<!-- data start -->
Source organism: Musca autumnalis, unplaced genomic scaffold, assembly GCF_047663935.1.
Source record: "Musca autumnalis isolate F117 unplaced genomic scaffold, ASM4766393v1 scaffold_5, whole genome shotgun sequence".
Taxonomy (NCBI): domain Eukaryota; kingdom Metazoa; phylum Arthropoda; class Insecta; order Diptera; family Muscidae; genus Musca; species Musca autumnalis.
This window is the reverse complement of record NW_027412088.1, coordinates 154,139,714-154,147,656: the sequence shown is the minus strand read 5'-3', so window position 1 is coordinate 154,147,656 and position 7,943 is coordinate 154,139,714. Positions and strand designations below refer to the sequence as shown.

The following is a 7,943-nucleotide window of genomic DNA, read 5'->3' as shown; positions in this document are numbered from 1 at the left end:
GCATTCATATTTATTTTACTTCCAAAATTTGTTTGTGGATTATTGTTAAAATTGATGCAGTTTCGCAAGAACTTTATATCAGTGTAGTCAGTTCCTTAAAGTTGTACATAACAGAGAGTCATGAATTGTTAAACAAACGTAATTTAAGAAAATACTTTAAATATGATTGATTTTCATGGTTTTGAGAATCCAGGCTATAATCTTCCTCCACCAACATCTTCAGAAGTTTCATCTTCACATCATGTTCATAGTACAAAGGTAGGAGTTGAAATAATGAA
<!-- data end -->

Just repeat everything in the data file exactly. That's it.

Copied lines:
Source organism: Musca autumnalis, unplaced genomic scaffold, assembly GCF_047663935.1.
Source record: "Musca autumnalis isolate F117 unplaced genomic scaffold, ASM4766393v1 scaffold_5, whole genome shotgun sequence".
Taxonomy (NCBI): domain Eukaryota; kingdom Metazoa; phylum Arthropoda; class Insecta; order Diptera; family Muscidae; genus Musca; species Musca autumnalis.
This window is the reverse complement of record NW_027412088.1, coordinates 154,139,714-154,147,656: the sequence shown is the minus strand read 5'-3', so window position 1 is coordinate 154,147,656 and position 7,943 is coordinate 154,139,714. Positions and strand designations below refer to the sequence as shown.

The following is a 7,943-nucleotide window of genomic DNA, read 5'->3' as shown; positions in this document are numbered from 1 at the left end:
GCATTCATATTTATTTTACTTCCAAAATTTGTTTGTGGATTATTGTTAAAATTGATGCAGTTTCGCAAGAACTTTATATCAGTGTAGTCAGTTCCTTAAAGTTGTACATAACAGAGAGTCATGAATTGTTAAACAAACGTAATTTAAGAAAATACTTTAAATATGATTGATTTTCATGGTTTTGAGAATCCAGGCTATAATCTTCCTCCACCAACATCTTCAGAAGTTTCATCTTCACATCATGTTCATAGTACAAAGGTAGGAGTTGAAATAATGAA